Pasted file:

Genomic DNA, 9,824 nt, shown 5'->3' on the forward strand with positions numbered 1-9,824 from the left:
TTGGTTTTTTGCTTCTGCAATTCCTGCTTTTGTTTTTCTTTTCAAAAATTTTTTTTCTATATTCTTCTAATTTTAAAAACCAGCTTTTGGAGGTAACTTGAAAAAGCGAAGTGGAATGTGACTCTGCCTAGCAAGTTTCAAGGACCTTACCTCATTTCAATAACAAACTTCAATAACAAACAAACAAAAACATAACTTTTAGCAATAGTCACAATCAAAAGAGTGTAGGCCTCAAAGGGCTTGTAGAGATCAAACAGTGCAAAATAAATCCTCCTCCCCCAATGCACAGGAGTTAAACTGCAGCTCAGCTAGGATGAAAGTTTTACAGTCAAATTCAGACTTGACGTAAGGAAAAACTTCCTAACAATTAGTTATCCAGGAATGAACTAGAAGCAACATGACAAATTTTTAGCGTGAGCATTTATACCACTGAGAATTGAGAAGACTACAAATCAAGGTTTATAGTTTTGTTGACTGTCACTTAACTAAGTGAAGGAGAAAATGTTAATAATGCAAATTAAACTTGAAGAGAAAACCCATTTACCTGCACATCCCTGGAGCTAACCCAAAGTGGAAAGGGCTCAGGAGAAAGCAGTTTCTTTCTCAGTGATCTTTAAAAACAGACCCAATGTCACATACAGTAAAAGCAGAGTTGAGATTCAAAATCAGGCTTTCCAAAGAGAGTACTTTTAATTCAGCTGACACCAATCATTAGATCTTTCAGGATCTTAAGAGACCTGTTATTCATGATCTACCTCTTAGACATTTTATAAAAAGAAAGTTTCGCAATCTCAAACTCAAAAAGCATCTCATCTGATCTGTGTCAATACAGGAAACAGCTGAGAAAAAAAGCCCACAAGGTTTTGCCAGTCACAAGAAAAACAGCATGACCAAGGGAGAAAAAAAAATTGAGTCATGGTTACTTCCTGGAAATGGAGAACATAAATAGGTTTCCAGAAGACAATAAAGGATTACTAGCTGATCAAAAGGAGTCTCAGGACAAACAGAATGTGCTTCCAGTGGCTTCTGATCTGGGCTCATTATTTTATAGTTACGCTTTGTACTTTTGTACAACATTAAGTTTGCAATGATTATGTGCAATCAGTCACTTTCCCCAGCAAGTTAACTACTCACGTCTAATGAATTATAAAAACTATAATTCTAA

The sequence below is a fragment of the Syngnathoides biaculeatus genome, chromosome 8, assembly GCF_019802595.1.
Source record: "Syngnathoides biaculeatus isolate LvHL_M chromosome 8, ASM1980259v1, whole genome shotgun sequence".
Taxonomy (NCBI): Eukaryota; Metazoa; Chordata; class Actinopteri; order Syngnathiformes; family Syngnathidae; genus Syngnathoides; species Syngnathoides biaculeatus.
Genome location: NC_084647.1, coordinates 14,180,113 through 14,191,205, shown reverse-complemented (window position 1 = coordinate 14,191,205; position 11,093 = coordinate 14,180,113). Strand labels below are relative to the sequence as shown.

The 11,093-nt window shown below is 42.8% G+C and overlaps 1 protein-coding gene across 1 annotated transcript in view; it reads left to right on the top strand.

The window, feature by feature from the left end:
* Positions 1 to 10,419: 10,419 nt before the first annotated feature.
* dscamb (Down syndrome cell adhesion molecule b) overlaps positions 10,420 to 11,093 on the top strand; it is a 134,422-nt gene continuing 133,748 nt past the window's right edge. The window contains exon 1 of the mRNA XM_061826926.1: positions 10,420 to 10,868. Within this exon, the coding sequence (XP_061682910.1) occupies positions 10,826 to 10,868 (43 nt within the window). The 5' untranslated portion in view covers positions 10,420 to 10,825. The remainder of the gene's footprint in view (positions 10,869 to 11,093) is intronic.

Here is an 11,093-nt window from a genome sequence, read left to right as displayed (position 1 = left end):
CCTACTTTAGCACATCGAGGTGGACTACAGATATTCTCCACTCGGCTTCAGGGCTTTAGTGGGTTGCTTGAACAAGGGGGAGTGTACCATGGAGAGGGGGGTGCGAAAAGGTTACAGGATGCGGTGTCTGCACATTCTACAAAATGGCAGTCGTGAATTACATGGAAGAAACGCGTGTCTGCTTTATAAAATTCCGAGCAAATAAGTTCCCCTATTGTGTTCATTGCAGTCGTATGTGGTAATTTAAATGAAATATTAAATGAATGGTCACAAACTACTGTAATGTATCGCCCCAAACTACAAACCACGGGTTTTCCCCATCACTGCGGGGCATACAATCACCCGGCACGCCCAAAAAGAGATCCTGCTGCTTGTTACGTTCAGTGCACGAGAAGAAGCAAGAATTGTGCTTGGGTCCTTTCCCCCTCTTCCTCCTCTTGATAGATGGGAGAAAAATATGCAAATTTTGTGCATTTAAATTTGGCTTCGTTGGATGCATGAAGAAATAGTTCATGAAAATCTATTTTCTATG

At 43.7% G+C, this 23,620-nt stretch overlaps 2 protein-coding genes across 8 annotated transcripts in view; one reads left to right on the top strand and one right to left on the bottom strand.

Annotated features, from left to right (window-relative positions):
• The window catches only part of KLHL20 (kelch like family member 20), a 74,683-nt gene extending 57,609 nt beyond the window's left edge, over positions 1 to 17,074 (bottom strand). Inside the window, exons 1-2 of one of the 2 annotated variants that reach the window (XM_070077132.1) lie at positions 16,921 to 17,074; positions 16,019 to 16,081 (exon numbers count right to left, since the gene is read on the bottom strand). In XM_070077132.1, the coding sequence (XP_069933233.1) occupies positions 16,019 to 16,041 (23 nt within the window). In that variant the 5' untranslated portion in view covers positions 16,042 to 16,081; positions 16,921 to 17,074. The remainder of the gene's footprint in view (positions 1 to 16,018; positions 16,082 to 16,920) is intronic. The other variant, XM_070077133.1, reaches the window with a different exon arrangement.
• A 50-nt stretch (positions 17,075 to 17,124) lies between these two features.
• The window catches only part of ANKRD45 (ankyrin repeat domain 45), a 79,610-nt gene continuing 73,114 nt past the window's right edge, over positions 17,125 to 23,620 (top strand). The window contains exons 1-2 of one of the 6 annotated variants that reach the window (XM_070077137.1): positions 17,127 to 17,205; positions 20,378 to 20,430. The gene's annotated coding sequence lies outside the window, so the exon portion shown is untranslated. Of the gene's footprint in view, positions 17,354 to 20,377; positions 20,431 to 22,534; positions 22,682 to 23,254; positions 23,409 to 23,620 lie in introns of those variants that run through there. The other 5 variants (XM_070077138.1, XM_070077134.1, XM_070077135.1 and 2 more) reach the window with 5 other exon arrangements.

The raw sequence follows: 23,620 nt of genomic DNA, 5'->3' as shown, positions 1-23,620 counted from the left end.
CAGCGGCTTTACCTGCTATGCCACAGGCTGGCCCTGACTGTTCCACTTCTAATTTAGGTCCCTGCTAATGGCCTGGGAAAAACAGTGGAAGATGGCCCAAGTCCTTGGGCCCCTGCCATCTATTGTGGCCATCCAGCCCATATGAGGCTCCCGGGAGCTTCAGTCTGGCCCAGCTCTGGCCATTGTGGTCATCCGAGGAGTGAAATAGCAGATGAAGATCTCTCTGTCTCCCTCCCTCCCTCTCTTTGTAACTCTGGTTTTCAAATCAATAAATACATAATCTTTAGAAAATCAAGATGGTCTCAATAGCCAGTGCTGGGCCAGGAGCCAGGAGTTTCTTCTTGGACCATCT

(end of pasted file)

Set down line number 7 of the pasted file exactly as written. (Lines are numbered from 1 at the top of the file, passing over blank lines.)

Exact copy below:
The 11,093-nt window shown below is 42.8% G+C and overlaps 1 protein-coding gene across 1 annotated transcript in view; it reads left to right on the top strand.